Prenatal Care

Midwifery Today E-News, November 8, 2017 • Volume 19, Issue 23
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“Mothers intuitively know what scientists have only recently discovered: that the unborn child is a deeply sensitive individual who forms a powerful relationship with his or her parents—and the outside world—while still in the womb.”
—Thomas Verny, MD, Nurturing the Unborn Child (1991)

Conference Chatter

Today I was chatting online with another birth practitioner who was feeling defeated after a couple of difficult births. Of course, birth is magical even when it is difficult, but as practitioners it is always a challenge to find ways to offer our support when our clients don’t have the birth they were dreaming of. In our online discussion, I was thinking of all the ways we can be supportive to our clients when their birth experience feels disappointing. It occurred to me, as it often does, that our prenatal work with clients is critical to establishing a trusting, open relationship that helps us work through those hard emotions.

As a doula mentor, the work I did with my apprentices prenatally encouraged them to find their own style while working with clients, but it also emphasized the importance of relationship building over the course of pregnancy. Yes, we have the charts and information we need to collect, but so often the work done prenatally should focus on creating a bond and trust that encourages clients to feel at ease and able to share with us one of the most intimate and profound experiences of their lives. Along with our various modalities of training—regardless of our paths as practitioners—I hope that we all take our time and offer our time so we are able to establish positive and trusting relationships with the women we serve.

One of the speakers I love to listen to most during Midwifery Today conferences is Elizabeth Davis. Elizabeth—while a wonderful person on her own—is an incredible practitioner and educator. I always love watching people in her classes and the inspiration she provides to those who are lucky enough to learn from her. Midwifery Today’s next national conference is coming up on April 18–22, 2018, in Mt. Laurel, NJ—just outside of Philadelphia, PA. On Thursday, April 19, Elizabeth will be offering a class that focuses on establishing positive prenatal care with clients. Regardless of your experience or where you are on your path as a practitioner, this class will speak to you!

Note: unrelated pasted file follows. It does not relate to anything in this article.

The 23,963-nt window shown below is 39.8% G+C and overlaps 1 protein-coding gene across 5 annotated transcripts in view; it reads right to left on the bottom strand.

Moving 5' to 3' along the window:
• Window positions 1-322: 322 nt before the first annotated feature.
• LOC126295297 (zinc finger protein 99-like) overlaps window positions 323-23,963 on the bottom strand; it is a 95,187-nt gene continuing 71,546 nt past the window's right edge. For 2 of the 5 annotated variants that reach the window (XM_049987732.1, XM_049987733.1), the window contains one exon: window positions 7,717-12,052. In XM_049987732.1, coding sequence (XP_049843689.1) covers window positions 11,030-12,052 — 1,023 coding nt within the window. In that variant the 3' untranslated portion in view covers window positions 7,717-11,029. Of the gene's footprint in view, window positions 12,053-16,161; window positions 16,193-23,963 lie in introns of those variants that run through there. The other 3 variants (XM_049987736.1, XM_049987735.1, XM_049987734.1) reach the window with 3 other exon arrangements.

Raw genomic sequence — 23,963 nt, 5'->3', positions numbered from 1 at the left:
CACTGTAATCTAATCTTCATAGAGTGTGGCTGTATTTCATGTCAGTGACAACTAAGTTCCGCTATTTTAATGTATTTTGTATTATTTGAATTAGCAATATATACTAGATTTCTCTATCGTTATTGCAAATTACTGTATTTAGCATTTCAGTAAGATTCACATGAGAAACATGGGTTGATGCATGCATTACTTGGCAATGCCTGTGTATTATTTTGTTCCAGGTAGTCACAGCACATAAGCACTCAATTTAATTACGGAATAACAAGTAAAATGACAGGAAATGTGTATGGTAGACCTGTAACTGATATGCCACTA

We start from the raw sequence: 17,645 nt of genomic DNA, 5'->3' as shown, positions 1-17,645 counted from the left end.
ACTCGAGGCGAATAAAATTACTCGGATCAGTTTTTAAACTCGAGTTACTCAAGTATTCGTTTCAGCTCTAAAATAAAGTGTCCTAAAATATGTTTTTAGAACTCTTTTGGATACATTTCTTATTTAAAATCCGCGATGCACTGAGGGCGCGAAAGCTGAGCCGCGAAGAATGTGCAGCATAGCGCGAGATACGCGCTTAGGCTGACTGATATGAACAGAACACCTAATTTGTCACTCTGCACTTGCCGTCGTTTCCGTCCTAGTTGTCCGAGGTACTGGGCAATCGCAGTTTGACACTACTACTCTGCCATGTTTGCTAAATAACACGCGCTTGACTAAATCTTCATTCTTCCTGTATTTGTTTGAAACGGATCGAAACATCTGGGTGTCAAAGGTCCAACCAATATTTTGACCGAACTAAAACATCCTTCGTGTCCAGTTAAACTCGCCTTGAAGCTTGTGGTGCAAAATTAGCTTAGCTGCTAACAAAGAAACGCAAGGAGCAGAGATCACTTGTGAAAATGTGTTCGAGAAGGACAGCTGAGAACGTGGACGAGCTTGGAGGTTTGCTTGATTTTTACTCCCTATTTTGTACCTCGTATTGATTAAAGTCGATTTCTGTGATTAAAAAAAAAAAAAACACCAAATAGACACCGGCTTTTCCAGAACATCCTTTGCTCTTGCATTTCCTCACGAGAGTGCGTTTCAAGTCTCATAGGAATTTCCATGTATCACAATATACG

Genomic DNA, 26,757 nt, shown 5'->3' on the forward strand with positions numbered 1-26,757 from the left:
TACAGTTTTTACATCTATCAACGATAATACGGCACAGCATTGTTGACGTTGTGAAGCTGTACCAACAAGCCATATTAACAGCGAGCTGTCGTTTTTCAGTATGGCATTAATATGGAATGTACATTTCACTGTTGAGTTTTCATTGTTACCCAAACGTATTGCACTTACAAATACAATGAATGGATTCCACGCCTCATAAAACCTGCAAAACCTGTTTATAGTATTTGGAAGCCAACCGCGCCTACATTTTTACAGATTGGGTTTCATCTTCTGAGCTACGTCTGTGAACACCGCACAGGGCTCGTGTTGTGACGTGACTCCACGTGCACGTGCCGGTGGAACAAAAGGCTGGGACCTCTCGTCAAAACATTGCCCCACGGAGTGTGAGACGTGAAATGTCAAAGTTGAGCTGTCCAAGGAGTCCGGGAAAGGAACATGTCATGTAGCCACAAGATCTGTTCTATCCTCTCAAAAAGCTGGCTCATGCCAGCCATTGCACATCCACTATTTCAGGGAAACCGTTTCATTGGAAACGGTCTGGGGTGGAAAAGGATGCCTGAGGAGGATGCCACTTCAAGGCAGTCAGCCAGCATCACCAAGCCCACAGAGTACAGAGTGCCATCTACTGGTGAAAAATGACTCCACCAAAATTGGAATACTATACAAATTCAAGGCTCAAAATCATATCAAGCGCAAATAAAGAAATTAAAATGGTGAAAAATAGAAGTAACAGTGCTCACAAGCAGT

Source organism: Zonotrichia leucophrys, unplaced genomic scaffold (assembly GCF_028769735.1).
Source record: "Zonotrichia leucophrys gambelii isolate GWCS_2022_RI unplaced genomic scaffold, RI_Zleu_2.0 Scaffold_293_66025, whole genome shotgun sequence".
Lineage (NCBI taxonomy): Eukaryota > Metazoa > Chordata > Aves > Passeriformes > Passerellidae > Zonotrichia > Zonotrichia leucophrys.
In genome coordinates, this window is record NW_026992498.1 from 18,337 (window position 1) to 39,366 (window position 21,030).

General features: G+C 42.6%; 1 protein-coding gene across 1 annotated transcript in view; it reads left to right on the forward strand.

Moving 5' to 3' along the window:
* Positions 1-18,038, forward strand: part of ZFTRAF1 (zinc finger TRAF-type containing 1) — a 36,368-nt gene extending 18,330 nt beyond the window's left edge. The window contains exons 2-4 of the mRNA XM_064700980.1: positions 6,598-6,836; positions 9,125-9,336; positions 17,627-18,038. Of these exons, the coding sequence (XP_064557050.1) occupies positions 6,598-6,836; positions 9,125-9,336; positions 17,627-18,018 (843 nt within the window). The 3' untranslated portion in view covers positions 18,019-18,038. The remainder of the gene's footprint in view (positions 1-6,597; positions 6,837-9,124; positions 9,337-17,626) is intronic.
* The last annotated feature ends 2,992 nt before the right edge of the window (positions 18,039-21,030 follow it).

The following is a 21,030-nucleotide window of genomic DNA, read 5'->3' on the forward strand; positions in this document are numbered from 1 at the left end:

Our first registration deadline is coming up on Monday, November 20, 2017, and registering on or before this date will provide the best cost savings. Are you student? Students who pay tuition receive 40% off on any two or more days — the best student discount we have ever offered! Midwifery Today values the need to support our student practitioners and want to encourage you to attend our conferences where the opportunities to learn and connect with other practitioners add so much value to your growth as practitioners.

To learn more about the amazing program we are offering and how to register, please visit HERE.

—Shea Hardy Baker, Conference Coordinator

Join us in New Jersey next spring!

“Love Is the Essence of Midwifery” will feature teachers such as Mary Cooper, Elizabeth Davis, Lisa Goldstein, and Gail Hart. You’ll be able to choose from over 50 classes, including Herbs and Homeopathy, Shoulder Dystocia, and Becoming a Midwife. Plan now to attend!

Photo by Monet Moutrie—

There’s still time to attend a one-day conference on November 10!

Come to our Mini-conference Retreat in Troutdale, Oregon. Classes will include “Miraculous Beginnings” with Fernando Molina, “Understanding Preeclampsia” with Gail Hart and “When the Healer Is Healing, Too” with Maryl Smith. Plus, you will have the option to save $10 on a one-year Midwifery Today subscription or renewal. Walk-ins are welcome. Please call ahead, if possible, if you plan to register at the conference. You’ll find more information here.

Photo by Shea Hardy Baker

Are You Interested in Becoming a Nurse-Midwife?


At Frontier Nursing University, you can follow your passion of serving women and providing quality maternity care by becoming a Certified Nurse-Midwife. We accept registered nurses with either an associate degree in nursing or a bachelor’s degree. Earn a Master of Science in Nursing with our distance education program. Complete coursework online and clinical experience in your own community.

Oasis Introduces the Oasis Elite Waterbirth Pool

The Oasis Elite Waterbirth Pool is the newest Oasis pool. It features a soothing S-beam design and super strong 0.46mm eco vinyl. This pool is the perfect size: 66x54x28 and priced below the European pools. Designed by a US midwife and custom manufactured for our US company to our strict quality standards. Purchase at our website. Midwives receive a 10% midwife discount.

The Latest Research on Preconception and Prenatal Nutrition

by Judy Slome Cohain
From Midwifery Today, Issue 106, Summer 2013